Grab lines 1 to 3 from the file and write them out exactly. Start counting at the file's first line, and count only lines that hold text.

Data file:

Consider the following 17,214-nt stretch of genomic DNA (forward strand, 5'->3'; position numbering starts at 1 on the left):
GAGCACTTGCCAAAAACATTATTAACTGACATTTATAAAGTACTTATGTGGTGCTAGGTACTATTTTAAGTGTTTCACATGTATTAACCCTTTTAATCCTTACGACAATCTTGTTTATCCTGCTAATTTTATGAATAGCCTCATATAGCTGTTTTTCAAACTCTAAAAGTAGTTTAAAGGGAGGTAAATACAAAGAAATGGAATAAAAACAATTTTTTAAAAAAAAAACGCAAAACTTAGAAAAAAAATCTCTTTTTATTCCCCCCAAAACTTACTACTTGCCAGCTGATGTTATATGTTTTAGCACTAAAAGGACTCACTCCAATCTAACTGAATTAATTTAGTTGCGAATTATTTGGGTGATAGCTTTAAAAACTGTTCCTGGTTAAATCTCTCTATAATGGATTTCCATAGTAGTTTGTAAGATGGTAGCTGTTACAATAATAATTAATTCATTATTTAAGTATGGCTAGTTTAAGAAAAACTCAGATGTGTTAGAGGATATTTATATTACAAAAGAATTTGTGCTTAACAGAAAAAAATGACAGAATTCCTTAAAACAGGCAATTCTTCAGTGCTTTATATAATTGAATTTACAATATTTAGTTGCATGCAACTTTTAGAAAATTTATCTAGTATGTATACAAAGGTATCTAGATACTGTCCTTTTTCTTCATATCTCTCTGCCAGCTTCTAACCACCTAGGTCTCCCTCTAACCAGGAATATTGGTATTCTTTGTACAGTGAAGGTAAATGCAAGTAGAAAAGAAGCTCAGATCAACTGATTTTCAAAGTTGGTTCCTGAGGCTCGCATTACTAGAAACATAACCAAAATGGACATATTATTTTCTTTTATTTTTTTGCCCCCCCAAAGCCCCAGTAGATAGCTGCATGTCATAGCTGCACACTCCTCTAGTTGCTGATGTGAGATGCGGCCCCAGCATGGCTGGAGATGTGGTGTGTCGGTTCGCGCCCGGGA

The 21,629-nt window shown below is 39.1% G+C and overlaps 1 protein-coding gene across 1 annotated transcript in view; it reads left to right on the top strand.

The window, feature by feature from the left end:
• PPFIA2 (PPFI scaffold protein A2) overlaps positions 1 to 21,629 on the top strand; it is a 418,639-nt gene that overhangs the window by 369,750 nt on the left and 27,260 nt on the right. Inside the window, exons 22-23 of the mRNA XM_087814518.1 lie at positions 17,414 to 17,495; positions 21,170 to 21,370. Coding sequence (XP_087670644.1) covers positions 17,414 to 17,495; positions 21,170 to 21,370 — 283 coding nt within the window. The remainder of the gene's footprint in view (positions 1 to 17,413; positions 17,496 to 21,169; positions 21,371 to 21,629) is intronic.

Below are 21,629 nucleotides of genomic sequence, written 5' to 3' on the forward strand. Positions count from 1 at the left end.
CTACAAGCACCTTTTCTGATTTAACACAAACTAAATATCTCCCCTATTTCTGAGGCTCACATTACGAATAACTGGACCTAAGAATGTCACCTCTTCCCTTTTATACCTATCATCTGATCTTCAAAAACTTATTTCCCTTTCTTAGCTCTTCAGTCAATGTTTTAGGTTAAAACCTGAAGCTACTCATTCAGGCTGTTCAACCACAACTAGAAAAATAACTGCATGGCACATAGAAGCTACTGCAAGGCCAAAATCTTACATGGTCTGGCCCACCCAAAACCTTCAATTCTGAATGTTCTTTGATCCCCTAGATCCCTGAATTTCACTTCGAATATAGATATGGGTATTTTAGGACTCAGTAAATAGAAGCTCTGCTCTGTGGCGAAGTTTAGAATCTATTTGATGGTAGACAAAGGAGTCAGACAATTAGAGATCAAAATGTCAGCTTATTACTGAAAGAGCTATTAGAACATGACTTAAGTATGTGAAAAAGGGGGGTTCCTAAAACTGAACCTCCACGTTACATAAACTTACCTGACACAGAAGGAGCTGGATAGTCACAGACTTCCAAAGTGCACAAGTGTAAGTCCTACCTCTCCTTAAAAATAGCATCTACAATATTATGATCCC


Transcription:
Consider the following 17,214-nt stretch of genomic DNA (forward strand, 5'->3'; position numbering starts at 1 on the left):
GAGCACTTGCCAAAAACATTATTAACTGACATTTATAAAGTACTTATGTGGTGCTAGGTACTATTTTAAGTGTTTCACATGTATTAACCCTTTTAATCCTTACGACAATCTTGTTTATCCTGCTAATTTTATGAATAGCCTCATATAGCTGTTTTTCAAACTCTAAAAGTAGTTTAAAGGGAGGTAAATACAAAGAAATGGAATAAAAACAATTTTTTAAAAAAAAAACGCAAAACTTAGAAAAAAAATCTCTTTTTATTCCCCCCAAAACTTACTACTTGCCAGCTGATGTTATATGTTTTAGCACTAAAAGGACTCACTCCAATCTAACTGAATTAATTTAGTTGCGAATTATTTGGGTGATAGCTTTAAAAACTGTTCCTGGTTAAATCTCTCTATAATGGATTTCCATAGTAGTTTGTAAGATGGTAGCTGTTACAATAATAATTAATTCATTATTTAAGTATGGCTAGTTTAAGAAAAACTCAGATGTGTTAGAGGATATTTATATTACAAAAGAATTTGTGCTTAACAGAAAAAAATGACAGAATTCCTTAAAACAGGCAATTCTTCAGTGCTTTATATAATTGAATTTACAATATTTAGTTGCATGCAACTTTTAGAAAATTTATCTAGTATGTATACAAAGGTATCTAGATACTGTCCTTTTTCTTCATATCTCTCTGCCAGCTTCTAACCACCTAGGTCTCCCTCTAACCAGGAATATTGGTATTCTTTGTACAGTGAAGGTAAATGCAAGTAGAAAAGAAGCTCAGATCAACTGATTTTCAAAGTTGGTTCCTGAGGCTCGCATTACTAGAAACATAACCAAAATGGACATATTATTTTCTTTTATTTTTTTGCCCCCCCAAAGCCCCAGTAGATAGCTGCATGTCATAGCTGCACACTCCTCTAGTTGCTGATGTGAGATGCGGCCCCAGCATGGCTGGAGATGTGGTGTGTCGGTTCGCGCCCGGGA

The 21,629-nt window shown below is 39.1% G+C and overlaps 1 protein-coding gene across 1 annotated transcript in view; it reads left to right on the top strand.